Hi Doug, just big lead acid batteries in this boat, I only use li po's in my fast electric boats.
Two of our club members have had fires with these so I am very careful with them.
Cheers Alan
Response by RNinMunich on the 19th Mar 2018
Okey Dokey 👍
Doesn't mounting them on the roof make her roll a bit though?? 😲😁😁
Response by AlanP on the 19th Mar 2018
Anchor chain tubes - Posted: 3rd Mar 2018
I forgot about this bit, it was done before the hull and decks were painted.
The tubes to take the anchor chain, there is probable a proper name for these but I have no idea what it is 😡
The positions on the deck were marked off and two holes drilled slightly smaller than the plastic tube that I was going to use, the same size holes were drilled on the hull, there are markings on the hull were the anchors go. Using a small round file the holes were opened up to take the tube, a small amount of super glue to hold the tubes in position and then the plastic tubes sanded off against the hull and deck. A bit of P38 around the tubes and sanded. Job done 😁

Attached Photos - Click To View Large

Response by RNinMunich on the 18th Mar 2018
Hawsepipes Old Chap, Hawsepipes! 😁
Pronounced hawse(r)pipe.
Build is coming on fine, very tidy work 👍
The weights you use look extremely familiar 😉
Did the same with the cabin roof for my Sea Scout reno.
Carry on Blogging, cheers Doug 😎
Response by deepdiver on the 19th Mar 2018
That is a nice tight looking deck, just hope mine comes out that good.
Bulwark capping - Posted: 2nd Mar 2018
So, here we go again. Bulwark capping, I didn't have a piece of teak wide enough to cut these out off, so two strips of teak were cut to the relevant size on the band saw and sanded. A large piece of plywood was laid on the top of the hull, the hull outline was drawn onto the plywood, blocks of wood were secured to the plywood to hold the strips of teak in place but exaggerating the curve. [To allow for spring back]
The teak was soaked overnight, the next day it was soaked in boiling water a few times, whilst still hot and wet it was placed in the blocks to dry.
I had to alter the blocks once to gain a bit more curve.
After the strips were properly dried, the top and sides of the strips were given two coats of finishing resin and left to dry, then the underside was coated with super glue and left the dry.
Then the tricky bit, wearing my best glasses I applied with the aid of a tooth pick super glue to the tops and bulwark supports and fitted the capping's.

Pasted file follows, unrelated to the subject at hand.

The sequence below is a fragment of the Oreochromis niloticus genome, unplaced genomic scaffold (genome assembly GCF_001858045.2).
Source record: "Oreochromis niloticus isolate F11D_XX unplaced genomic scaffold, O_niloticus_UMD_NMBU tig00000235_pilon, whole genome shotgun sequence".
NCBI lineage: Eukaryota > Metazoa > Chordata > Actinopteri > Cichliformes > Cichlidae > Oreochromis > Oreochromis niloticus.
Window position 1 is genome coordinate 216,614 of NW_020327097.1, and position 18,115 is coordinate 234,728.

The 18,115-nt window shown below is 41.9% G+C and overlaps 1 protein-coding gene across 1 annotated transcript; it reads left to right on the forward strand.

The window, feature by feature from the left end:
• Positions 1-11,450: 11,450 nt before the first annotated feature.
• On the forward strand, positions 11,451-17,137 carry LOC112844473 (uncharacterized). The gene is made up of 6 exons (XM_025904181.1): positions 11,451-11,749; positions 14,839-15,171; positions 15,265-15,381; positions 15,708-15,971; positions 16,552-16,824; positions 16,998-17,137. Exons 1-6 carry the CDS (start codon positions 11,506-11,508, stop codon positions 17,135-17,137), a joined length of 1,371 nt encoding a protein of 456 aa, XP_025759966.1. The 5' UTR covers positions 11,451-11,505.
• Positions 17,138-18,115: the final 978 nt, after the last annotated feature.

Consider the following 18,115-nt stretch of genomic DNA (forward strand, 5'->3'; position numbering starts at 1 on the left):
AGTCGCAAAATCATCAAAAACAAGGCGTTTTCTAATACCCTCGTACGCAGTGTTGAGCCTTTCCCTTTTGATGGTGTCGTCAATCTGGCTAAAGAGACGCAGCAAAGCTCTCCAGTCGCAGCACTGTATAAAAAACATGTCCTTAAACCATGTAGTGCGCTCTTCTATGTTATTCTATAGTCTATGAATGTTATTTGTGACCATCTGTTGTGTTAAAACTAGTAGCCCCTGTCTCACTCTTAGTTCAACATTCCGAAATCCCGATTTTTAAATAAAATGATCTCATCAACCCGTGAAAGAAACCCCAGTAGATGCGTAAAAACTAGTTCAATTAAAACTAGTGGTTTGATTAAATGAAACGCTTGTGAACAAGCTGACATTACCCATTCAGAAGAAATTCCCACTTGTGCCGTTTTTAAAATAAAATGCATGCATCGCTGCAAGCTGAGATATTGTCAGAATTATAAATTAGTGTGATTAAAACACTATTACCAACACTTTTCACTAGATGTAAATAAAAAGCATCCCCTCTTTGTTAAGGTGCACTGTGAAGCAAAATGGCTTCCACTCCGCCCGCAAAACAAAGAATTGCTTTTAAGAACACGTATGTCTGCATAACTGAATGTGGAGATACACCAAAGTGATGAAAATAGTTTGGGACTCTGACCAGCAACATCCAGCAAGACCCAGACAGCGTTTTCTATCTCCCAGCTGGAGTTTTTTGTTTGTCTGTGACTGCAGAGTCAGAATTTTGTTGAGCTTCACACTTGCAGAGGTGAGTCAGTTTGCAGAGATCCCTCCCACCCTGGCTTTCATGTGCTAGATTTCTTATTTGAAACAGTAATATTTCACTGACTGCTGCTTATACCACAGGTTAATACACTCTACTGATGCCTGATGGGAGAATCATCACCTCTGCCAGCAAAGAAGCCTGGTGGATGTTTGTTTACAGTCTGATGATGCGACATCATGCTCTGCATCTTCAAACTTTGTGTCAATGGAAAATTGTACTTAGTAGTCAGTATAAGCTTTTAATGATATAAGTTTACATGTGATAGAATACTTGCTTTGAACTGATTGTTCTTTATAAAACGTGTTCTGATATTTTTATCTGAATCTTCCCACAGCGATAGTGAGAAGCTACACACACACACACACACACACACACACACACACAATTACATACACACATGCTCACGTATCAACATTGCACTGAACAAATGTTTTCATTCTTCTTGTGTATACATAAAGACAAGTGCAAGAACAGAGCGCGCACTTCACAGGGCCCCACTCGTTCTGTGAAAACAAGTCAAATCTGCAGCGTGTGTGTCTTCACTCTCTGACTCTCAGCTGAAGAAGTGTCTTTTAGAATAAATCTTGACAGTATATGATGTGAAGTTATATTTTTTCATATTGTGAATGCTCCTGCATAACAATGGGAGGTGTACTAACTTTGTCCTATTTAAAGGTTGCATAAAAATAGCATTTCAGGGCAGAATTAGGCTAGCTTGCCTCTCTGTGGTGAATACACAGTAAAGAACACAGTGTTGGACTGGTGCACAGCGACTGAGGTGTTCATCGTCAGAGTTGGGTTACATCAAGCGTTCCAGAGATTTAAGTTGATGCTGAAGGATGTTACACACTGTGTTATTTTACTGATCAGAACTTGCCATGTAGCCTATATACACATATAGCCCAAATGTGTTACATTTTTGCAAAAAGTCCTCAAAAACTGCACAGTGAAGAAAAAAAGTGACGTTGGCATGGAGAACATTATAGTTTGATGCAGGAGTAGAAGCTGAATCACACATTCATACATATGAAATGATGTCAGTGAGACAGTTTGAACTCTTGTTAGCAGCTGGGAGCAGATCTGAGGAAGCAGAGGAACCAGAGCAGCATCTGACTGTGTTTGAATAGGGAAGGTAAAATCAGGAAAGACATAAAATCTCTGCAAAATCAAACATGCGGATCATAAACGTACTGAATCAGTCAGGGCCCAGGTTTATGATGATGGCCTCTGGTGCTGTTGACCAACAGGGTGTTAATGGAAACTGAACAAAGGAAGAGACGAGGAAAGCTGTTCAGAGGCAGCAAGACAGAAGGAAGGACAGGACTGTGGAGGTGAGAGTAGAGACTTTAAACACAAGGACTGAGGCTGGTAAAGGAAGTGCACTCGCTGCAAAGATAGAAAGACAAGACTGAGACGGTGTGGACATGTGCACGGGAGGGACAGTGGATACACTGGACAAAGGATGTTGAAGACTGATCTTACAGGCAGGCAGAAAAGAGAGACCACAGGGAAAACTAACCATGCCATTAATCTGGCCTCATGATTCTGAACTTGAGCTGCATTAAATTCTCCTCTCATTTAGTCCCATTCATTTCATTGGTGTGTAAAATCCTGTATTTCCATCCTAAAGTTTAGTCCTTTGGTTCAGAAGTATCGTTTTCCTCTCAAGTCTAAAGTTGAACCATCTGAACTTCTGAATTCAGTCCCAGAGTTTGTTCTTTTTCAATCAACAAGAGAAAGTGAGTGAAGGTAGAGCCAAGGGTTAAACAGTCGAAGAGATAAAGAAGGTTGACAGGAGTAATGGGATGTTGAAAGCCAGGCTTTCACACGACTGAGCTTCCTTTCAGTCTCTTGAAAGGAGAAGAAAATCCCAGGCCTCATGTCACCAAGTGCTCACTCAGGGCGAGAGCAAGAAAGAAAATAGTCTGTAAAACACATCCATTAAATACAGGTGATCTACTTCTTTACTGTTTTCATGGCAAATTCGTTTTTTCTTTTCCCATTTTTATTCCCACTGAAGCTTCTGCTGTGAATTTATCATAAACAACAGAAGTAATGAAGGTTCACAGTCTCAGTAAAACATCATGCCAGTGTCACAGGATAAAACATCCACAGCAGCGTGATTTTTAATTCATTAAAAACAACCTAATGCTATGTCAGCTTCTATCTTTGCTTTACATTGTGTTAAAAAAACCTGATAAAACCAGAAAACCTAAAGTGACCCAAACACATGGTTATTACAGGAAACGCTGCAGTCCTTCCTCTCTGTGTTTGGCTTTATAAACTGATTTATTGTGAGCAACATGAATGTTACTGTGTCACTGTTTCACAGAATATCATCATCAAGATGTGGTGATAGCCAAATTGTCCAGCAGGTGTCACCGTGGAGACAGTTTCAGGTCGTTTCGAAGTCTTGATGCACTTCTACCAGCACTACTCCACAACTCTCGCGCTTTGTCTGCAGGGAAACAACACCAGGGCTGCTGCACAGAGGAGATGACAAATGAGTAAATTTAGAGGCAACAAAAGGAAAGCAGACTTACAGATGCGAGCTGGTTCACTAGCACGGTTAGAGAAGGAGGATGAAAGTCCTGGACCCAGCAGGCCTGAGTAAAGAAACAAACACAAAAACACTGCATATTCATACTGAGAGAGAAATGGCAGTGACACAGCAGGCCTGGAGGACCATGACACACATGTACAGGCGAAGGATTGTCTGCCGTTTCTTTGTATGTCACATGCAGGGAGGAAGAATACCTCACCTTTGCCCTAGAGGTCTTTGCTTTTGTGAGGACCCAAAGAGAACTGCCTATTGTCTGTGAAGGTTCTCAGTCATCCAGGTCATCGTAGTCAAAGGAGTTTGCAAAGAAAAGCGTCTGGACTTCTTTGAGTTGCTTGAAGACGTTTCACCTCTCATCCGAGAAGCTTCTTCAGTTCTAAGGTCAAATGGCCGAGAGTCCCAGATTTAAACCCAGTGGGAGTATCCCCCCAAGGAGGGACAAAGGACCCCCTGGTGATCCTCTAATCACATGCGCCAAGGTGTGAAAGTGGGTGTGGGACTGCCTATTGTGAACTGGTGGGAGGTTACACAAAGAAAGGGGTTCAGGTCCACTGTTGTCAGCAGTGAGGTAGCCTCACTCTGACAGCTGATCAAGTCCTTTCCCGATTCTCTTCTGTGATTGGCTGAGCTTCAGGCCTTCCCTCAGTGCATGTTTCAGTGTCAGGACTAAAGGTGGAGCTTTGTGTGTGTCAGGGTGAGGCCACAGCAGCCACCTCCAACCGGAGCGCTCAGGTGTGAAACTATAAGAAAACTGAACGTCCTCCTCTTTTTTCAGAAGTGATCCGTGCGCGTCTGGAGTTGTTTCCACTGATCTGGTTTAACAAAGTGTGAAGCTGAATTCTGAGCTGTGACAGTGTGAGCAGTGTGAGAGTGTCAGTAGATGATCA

The piece around the stern was cut out of one piece and looks alright.

Attached Photos - Click To View Large

Response by RNinMunich on the 2nd Mar 2018
Nice job Alan👍 Good bending tips too, cheers Doug 😎
Response by deepdiver on the 3rd Mar 2018
Looking good Alan, as RNinMunich said good tip on the bending of the bulwark.

Response by Baggie on the 18th Mar 2018
Thanks to all of you re your posts of your various builds - I am learning a lot from you, your ways of adapting and with the photos, understanding much about building. My Wills Everard is coming on and I am, I think doing OK.
Bulwark supports - Posted: 27th Feb 2018
The deck and bulwarks were given another coat of paint, after this had dried the wash ports and rope hawsers were masked off and the hull given two coats of red primer, the water line was marked using a pencil on a block of wood, bottom part of the hull masked off and the top part given two coats of satin black. Starting to look like a boat now.
The rope crate was made out of plasticard to be a good tight fit on the coaming.
The bulwark positions were marked with pencil on the top of the bulwark. After cutting them all out of plasticard, each one was sanded to fit it's position, then keeping them in order and sticking them to upside down masking tape they were sprayed with paint.
All the supports were glued into position with super glue, a toothpick and my best glasses.

Attached Photos - Click To View Large

Response by RNinMunich on the 27th Feb 2018
Nice one Alan 👍
Can sympathise re all the bulwark supports 🤔
Had a similar trial of patience when I soldered dozens of stanchion supports for my HMS Hotspur, and then had to super glue 'em to the deck😲
So far so good 👍 Cheers Doug 😎
Decks - Posted: 24th Feb 2018
Templates were made out of cardboard, good job that I like Weetabix, a bit of messing about but eventually I got a good fit, these were transferred onto the 3mm ply for the deck.